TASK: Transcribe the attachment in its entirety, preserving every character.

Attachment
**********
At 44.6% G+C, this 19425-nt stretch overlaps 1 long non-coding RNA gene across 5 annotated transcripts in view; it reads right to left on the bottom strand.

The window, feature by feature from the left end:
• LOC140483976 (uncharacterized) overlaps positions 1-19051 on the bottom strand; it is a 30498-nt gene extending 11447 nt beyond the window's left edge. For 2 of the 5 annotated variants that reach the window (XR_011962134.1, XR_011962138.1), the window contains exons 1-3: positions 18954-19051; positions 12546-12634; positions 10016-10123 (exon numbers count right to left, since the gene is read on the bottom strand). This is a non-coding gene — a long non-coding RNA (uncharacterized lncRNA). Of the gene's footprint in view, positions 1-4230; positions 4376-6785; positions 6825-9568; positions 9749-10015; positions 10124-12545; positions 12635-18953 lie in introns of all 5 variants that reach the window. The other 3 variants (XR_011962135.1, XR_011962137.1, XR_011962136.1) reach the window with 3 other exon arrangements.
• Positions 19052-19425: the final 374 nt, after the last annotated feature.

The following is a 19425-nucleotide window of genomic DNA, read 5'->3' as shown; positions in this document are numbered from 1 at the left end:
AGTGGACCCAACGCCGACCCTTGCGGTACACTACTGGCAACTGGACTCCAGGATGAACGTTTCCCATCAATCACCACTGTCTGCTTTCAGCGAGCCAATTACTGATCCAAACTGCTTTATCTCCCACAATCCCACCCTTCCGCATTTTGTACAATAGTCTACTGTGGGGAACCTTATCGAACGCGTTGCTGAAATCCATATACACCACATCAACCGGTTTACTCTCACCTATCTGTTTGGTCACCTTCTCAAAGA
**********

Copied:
At 44.6% G+C, this 19425-nt stretch overlaps 1 long non-coding RNA gene across 5 annotated transcripts in view; it reads right to left on the bottom strand.

The window, feature by feature from the left end:
• LOC140483976 (uncharacterized) overlaps positions 1-19051 on the bottom strand; it is a 30498-nt gene extending 11447 nt beyond the window's left edge. For 2 of the 5 annotated variants that reach the window (XR_011962134.1, XR_011962138.1), the window contains exons 1-3: positions 18954-19051; positions 12546-12634; positions 10016-10123 (exon numbers count right to left, since the gene is read on the bottom strand). This is a non-coding gene — a long non-coding RNA (uncharacterized lncRNA). Of the gene's footprint in view, positions 1-4230; positions 4376-6785; positions 6825-9568; positions 9749-10015; positions 10124-12545; positions 12635-18953 lie in introns of all 5 variants that reach the window. The other 3 variants (XR_011962135.1, XR_011962137.1, XR_011962136.1) reach the window with 3 other exon arrangements.
• Positions 19052-19425: the final 374 nt, after the last annotated feature.

The following is a 19425-nucleotide window of genomic DNA, read 5'->3' as shown; positions in this document are numbered from 1 at the left end:
AGTGGACCCAACGCCGACCCTTGCGGTACACTACTGGCAACTGGACTCCAGGATGAACGTTTCCCATCAATCACCACTGTCTGCTTTCAGCGAGCCAATTACTGATCCAAACTGCTTTATCTCCCACAATCCCACCCTTCCGCATTTTGTACAATAGTCTACTGTGGGGAACCTTATCGAACGCGTTGCTGAAATCCATATACACCACATCAACCGGTTTACTCTCACCTATCTGTTTGGTCACCTTCTCAAAGA